Authorities sometimes slow to act in nursing home abuse cases
In our last blog post, we discussed the increasing use of "granny cams" to capture evidence that a loved one living in a nursing home in Pittsburgh or elsewhere is being abused. Many families have been forced to turn to one of these hidden cameras when they suspect that the nursing home staff is abusing their aging relative. The camera often captures abusive behavior going on behind closed doors that the victim is unable to alert relatives about.
Generally, the next step for the families is turn over the footage to the police so that a criminal investigation against the staff members and the facility can begin. Unfortunately, the level of attention that authorities give to nursing home abuse - even when there is clear visual evidence of abuse - may depend on where the assaults occurred.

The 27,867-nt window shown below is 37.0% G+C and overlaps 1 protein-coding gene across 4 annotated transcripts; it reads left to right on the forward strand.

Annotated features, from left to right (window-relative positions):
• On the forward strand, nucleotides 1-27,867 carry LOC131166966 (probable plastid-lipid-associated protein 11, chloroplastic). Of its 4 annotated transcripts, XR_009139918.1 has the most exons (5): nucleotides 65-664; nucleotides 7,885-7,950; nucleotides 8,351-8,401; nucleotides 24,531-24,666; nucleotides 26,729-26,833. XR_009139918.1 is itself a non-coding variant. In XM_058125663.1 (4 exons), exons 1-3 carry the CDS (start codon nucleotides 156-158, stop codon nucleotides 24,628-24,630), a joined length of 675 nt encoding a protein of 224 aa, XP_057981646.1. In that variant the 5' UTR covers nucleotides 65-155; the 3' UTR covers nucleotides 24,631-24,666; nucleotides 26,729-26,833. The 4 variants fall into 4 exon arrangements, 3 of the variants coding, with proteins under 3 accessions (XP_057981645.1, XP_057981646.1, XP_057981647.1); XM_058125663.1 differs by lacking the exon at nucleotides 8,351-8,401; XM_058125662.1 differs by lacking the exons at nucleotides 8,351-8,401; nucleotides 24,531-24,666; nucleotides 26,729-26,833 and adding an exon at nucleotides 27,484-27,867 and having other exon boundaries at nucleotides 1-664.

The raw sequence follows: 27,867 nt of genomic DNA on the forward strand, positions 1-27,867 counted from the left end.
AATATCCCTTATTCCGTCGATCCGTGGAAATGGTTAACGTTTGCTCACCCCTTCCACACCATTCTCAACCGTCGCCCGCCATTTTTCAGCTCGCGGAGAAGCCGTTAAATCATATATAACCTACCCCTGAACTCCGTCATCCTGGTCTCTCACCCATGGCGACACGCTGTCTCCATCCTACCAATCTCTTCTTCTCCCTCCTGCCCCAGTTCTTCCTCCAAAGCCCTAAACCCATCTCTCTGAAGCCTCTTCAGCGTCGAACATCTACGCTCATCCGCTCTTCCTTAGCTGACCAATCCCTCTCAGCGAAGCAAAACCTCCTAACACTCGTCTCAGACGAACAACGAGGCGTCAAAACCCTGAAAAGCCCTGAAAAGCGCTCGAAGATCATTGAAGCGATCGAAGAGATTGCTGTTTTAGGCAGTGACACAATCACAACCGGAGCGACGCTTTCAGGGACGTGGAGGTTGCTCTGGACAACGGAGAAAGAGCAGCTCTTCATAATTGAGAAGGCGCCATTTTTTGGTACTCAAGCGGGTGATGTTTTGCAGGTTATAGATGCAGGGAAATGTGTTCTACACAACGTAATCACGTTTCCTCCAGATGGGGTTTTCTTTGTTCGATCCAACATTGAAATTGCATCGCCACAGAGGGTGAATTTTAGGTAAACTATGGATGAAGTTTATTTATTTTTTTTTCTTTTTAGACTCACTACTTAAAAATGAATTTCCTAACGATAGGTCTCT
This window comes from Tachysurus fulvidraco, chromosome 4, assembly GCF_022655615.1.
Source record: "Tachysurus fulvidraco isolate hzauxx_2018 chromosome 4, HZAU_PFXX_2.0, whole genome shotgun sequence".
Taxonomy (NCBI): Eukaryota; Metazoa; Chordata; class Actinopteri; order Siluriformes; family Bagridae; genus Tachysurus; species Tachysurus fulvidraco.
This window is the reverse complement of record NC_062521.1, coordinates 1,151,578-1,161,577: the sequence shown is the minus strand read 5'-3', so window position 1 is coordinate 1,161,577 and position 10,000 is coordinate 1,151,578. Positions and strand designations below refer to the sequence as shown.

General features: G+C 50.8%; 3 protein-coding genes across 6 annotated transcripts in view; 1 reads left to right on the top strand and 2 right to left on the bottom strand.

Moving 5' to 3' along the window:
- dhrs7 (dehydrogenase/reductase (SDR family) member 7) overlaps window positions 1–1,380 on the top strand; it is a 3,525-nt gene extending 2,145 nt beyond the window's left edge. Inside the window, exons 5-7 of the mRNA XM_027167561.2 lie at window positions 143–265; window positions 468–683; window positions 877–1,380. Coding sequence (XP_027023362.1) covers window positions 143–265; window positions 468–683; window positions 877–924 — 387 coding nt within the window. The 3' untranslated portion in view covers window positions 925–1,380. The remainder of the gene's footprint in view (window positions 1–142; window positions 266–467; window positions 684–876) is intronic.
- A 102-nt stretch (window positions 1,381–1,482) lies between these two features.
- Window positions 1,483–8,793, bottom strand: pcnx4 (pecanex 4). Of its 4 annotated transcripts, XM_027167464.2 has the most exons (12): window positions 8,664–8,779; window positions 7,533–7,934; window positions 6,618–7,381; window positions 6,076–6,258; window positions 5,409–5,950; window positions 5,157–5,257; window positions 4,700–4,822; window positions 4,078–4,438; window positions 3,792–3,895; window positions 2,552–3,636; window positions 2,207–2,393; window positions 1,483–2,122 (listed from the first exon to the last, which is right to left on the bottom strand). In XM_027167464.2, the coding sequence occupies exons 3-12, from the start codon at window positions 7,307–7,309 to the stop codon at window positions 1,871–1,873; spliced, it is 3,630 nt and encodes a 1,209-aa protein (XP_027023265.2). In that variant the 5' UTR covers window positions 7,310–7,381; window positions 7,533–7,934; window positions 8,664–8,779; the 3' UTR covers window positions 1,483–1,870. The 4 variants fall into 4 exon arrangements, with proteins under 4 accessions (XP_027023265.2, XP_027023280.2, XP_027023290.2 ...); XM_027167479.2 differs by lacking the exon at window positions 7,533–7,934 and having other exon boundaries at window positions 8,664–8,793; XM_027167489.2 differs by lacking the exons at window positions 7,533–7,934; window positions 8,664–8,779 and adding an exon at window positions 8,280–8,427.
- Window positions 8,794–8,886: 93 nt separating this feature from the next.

For example, police in Texas did not move to arrest a nursing home aide for several months after receiving a video from the family of the aide's alleged victim. The granny cam footage appears to show the aide yanking the 98-year-old victim by her arm and hair, calling her names and stuffing a soiled towel in her mouth, among other things.
But months went by without an arrest. Police claimed that they could not locate the suspect, but a news crew quickly tracked her down. Magically, after an interview with the "disappeared" suspect appeared on the news, officers arrested her the next day.
The lesson here seems to be that families must sometimes be persistent when seeking justice for an abused nursing home resident. That may involve taking legal action in civil court.
Source: KDFW-TV, "Nursing Home Investigation - Families fight back," Becky Oliver, May 29, 2013